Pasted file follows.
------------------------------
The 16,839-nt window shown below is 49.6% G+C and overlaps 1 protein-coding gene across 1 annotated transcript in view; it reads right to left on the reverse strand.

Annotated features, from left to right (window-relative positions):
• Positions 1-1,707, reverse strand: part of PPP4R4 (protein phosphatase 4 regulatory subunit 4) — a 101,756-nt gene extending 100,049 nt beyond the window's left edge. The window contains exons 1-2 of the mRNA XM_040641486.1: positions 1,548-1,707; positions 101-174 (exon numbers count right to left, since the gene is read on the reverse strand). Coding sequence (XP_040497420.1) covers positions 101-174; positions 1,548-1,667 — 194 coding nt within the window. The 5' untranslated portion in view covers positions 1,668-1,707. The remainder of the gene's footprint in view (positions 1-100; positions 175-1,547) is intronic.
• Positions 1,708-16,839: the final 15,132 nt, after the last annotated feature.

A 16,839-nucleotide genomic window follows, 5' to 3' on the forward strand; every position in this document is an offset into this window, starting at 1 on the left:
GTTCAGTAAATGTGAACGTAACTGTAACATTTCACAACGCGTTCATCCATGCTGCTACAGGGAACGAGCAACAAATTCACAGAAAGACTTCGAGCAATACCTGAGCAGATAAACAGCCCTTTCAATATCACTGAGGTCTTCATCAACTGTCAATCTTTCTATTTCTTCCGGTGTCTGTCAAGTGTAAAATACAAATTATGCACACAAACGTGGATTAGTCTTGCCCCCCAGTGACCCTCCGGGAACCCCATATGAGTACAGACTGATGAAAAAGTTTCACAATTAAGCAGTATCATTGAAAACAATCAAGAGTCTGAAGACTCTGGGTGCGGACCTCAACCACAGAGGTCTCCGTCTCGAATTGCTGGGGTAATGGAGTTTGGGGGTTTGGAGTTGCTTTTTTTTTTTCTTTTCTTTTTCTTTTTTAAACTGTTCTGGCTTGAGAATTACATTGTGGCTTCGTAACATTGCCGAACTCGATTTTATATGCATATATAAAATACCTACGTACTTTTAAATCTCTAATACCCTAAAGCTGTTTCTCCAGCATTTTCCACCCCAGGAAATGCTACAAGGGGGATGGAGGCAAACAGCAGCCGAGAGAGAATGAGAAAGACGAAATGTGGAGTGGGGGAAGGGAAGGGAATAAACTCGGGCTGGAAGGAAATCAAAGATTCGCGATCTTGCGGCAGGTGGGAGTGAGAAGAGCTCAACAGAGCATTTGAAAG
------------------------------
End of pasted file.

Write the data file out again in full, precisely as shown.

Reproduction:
The 16,839-nt window shown below is 49.6% G+C and overlaps 1 protein-coding gene across 1 annotated transcript in view; it reads right to left on the reverse strand.

Annotated features, from left to right (window-relative positions):
• Positions 1-1,707, reverse strand: part of PPP4R4 (protein phosphatase 4 regulatory subunit 4) — a 101,756-nt gene extending 100,049 nt beyond the window's left edge. The window contains exons 1-2 of the mRNA XM_040641486.1: positions 1,548-1,707; positions 101-174 (exon numbers count right to left, since the gene is read on the reverse strand). Coding sequence (XP_040497420.1) covers positions 101-174; positions 1,548-1,667 — 194 coding nt within the window. The 5' untranslated portion in view covers positions 1,668-1,707. The remainder of the gene's footprint in view (positions 1-100; positions 175-1,547) is intronic.
• Positions 1,708-16,839: the final 15,132 nt, after the last annotated feature.

A 16,839-nucleotide genomic window follows, 5' to 3' on the forward strand; every position in this document is an offset into this window, starting at 1 on the left:
GTTCAGTAAATGTGAACGTAACTGTAACATTTCACAACGCGTTCATCCATGCTGCTACAGGGAACGAGCAACAAATTCACAGAAAGACTTCGAGCAATACCTGAGCAGATAAACAGCCCTTTCAATATCACTGAGGTCTTCATCAACTGTCAATCTTTCTATTTCTTCCGGTGTCTGTCAAGTGTAAAATACAAATTATGCACACAAACGTGGATTAGTCTTGCCCCCCAGTGACCCTCCGGGAACCCCATATGAGTACAGACTGATGAAAAAGTTTCACAATTAAGCAGTATCATTGAAAACAATCAAGAGTCTGAAGACTCTGGGTGCGGACCTCAACCACAGAGGTCTCCGTCTCGAATTGCTGGGGTAATGGAGTTTGGGGGTTTGGAGTTGCTTTTTTTTTTTCTTTTCTTTTTCTTTTTTAAACTGTTCTGGCTTGAGAATTACATTGTGGCTTCGTAACATTGCCGAACTCGATTTTATATGCATATATAAAATACCTACGTACTTTTAAATCTCTAATACCCTAAAGCTGTTTCTCCAGCATTTTCCACCCCAGGAAATGCTACAAGGGGGATGGAGGCAAACAGCAGCCGAGAGAGAATGAGAAAGACGAAATGTGGAGTGGGGGAAGGGAAGGGAATAAACTCGGGCTGGAAGGAAATCAAAGATTCGCGATCTTGCGGCAGGTGGGAGTGAGAAGAGCTCAACAGAGCATTTGAAAG